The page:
FORT LEE, Va. (March 28, 2013) -- On a dreary March 18 morning, Fort Lee’s 392nd Army Band created a rush of musical sunshine for 250 students at Sunnyside Elementary School in McKenney.

Five musicians in the band’s Appomattox Brass Ensemble performed for 60 minutes as part of the Army’s “Music in Our Schools” month.

This year, the band reached out to about 40 area schools during March and plans to extend the visits into April due to heavy demand. In addition, the band performs at many Fort Lee military events and other off-post civic gatherings.

In these public performances, the bandsmen exhibit their passion for music and gain many enthusiasts among the students and other groups.

“It’s a real treat to have you here today. You’ll wake us up and inspire all of us. We look forward to you coming every year,” said Principal Wanda Snodgrass while welcoming the ensemble during the assembly in the school’s gym.

“We’re glad to be here today at Sunnyside Elementary School,” said Staff Sgt. Andrew Spinazzola. “This is the best job in the Army to play music everyday especially in front of school children.”

In addition to Spinazzola, who plays the trumpet, the other brass ensemble members were Staff Sgt. Billy Carmack, trombone; Sgt. Jared Miles, French horn; Spc. Andrew Thomas, trumpet; and Spc. Kevin Ward, tuba.

Serving as the group’s photographer for the program was Spc. Courtney Martin, a flute player.

Sunnyside students were courteous and clapped quietly as the performance opened with the “William Tell Overture.”

They quickly applauded and clapped louder after being encouraged by the band members.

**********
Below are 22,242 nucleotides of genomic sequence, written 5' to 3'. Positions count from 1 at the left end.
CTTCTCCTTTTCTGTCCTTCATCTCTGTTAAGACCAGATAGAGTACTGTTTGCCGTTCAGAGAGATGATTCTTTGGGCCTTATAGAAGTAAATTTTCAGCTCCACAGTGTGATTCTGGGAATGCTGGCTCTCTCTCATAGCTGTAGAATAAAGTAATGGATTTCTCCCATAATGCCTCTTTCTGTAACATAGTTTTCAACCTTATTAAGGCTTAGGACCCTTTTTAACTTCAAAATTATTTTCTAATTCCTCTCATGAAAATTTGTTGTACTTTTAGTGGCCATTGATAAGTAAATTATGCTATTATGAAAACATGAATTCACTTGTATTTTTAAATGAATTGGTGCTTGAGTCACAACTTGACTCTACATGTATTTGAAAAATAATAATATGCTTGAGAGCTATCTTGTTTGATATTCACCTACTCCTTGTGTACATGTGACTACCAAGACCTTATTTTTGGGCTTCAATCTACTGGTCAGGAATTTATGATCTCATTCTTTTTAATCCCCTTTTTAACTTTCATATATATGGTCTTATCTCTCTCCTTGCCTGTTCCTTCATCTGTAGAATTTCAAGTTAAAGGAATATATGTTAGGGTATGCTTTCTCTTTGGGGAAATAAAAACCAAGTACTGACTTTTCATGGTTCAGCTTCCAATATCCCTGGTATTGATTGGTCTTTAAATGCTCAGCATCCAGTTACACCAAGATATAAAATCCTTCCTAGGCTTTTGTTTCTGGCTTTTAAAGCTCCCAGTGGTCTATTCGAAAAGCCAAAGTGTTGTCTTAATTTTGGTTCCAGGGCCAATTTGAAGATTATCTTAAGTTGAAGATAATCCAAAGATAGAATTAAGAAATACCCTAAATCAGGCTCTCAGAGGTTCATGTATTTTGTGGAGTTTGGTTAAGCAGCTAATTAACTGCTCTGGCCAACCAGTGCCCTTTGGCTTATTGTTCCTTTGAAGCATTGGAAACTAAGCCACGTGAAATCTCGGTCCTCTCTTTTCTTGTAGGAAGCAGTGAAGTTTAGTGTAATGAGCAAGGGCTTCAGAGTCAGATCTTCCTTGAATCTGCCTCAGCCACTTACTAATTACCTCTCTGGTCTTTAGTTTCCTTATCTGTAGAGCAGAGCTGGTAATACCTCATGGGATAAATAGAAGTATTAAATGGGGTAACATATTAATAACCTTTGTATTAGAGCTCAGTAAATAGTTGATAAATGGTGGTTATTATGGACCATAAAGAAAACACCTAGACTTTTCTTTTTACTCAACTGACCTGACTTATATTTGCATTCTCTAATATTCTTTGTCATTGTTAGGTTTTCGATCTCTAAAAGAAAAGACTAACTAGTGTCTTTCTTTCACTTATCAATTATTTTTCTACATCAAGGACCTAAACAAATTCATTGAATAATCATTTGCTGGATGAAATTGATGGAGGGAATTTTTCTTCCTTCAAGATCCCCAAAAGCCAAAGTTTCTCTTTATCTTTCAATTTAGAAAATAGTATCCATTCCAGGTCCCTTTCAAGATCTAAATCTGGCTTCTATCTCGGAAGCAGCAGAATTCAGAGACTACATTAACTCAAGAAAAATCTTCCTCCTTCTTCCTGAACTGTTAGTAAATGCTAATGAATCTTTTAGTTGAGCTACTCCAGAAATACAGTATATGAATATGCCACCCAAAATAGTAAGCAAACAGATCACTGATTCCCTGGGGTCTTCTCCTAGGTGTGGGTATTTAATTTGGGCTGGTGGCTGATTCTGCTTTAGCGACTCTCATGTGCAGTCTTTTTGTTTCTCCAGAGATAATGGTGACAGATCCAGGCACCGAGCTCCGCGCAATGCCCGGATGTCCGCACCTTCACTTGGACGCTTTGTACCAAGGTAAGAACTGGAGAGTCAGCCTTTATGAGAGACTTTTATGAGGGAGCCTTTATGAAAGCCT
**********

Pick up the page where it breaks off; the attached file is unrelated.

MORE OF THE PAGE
The ensemble played a mixture of 11 pieces, offering a taste of marches, jazz, classical, popular tunes, patriotic songs and even several baroque pieces. The selections included “Can-Can,” “Beale Street Blues” and “Ain’t Misbehavin’,” They closed with “Army Strong,” which drew a loud and enthusiastic response from all the students.

Before each piece, the bandsmen took turns introducing the songs and provided a little history behind the music.

When Spinazzola asked if they had ever heard of Katy Perry, there was an eruption of cheers from the students and smiles from the ensemble.

They followed with a medley of songs from the pop singer-entertainer, drawing louder hand clapping, smiles and even hand gestures as if the students were conducting the ensemble.

During the performance, each of the ensemble members spoke to the students and explained and demonstrated their instruments.

The usual opening line – “I play the most important instrument in our group” – drew further applause from the students and laughter from the other ensemble members.

In demonstrating the French horn, Miles invited two students to join him. A young girl was a little shy but a bolder boy did not have stage fright and tried to blow the horn with some success. This drew laughter from the students while the girl covered her face.

Thomas told the students that he was an elementary school music teacher before joining the Army.

“I am excited to be here. It’s cool to be back in a school,” he said.

The trumpet player is a native of Arizona and taught music for six years, first in an elementary school and then high school.

Ward was a high school teacher before joining the Army.

“We’re doing what we love and it’s great to be back in a school today,” he said.

Snodgrass said the school was delighted the Fort Lee band was able to perform and they were looking forward to future performances.

The ensemble members were pleased with their performance and the reaction from the students.

“But, we may want to move the Katy Perry Medley higher up in the program next time,” said a smiling Ward.

After the concert, several fifth grade students asked Martin, who was wearing her Army Combat Uniform, if she was the Soldier in the Army’s TV commercial. She thanked them but explained that she was not that female Soldier.

“Music in Our Schools” is an Army-wide initiative that gives students an opportunity to see music as a profession.

Each year, Fort Lee invites local schools to schedule performances and the 392nd Army Band reaches several thousand participating youths.